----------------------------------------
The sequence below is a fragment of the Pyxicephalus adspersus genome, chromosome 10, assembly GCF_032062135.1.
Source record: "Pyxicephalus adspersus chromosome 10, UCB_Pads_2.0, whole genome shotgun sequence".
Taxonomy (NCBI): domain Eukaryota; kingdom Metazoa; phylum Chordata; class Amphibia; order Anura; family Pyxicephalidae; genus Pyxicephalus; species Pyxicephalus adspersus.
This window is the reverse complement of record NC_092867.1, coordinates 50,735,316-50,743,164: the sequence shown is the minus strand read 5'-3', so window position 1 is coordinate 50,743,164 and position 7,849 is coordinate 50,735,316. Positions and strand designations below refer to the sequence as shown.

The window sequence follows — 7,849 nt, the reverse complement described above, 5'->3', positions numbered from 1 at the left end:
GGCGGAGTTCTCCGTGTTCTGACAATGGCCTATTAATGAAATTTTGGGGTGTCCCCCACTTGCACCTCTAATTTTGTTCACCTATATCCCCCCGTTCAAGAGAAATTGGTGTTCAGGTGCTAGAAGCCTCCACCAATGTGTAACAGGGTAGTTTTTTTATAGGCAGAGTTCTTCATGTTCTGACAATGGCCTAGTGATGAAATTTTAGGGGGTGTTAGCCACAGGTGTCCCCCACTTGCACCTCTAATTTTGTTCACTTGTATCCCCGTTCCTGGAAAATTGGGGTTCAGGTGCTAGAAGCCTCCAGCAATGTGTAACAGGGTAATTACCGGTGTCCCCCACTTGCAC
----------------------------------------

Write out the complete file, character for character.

The sequence below is a fragment of the Pyxicephalus adspersus genome, chromosome 10, assembly GCF_032062135.1.
Source record: "Pyxicephalus adspersus chromosome 10, UCB_Pads_2.0, whole genome shotgun sequence".
Taxonomy (NCBI): domain Eukaryota; kingdom Metazoa; phylum Chordata; class Amphibia; order Anura; family Pyxicephalidae; genus Pyxicephalus; species Pyxicephalus adspersus.
This window is the reverse complement of record NC_092867.1, coordinates 50,735,316-50,743,164: the sequence shown is the minus strand read 5'-3', so window position 1 is coordinate 50,743,164 and position 7,849 is coordinate 50,735,316. Positions and strand designations below refer to the sequence as shown.

The window sequence follows — 7,849 nt, the reverse complement described above, 5'->3', positions numbered from 1 at the left end:
GGCGGAGTTCTCCGTGTTCTGACAATGGCCTATTAATGAAATTTTGGGGTGTCCCCCACTTGCACCTCTAATTTTGTTCACCTATATCCCCCCGTTCAAGAGAAATTGGTGTTCAGGTGCTAGAAGCCTCCACCAATGTGTAACAGGGTAGTTTTTTTATAGGCAGAGTTCTTCATGTTCTGACAATGGCCTAGTGATGAAATTTTAGGGGGTGTTAGCCACAGGTGTCCCCCACTTGCACCTCTAATTTTGTTCACTTGTATCCCCGTTCCTGGAAAATTGGGGTTCAGGTGCTAGAAGCCTCCAGCAATGTGTAACAGGGTAATTACCGGTGTCCCCCACTTGCAC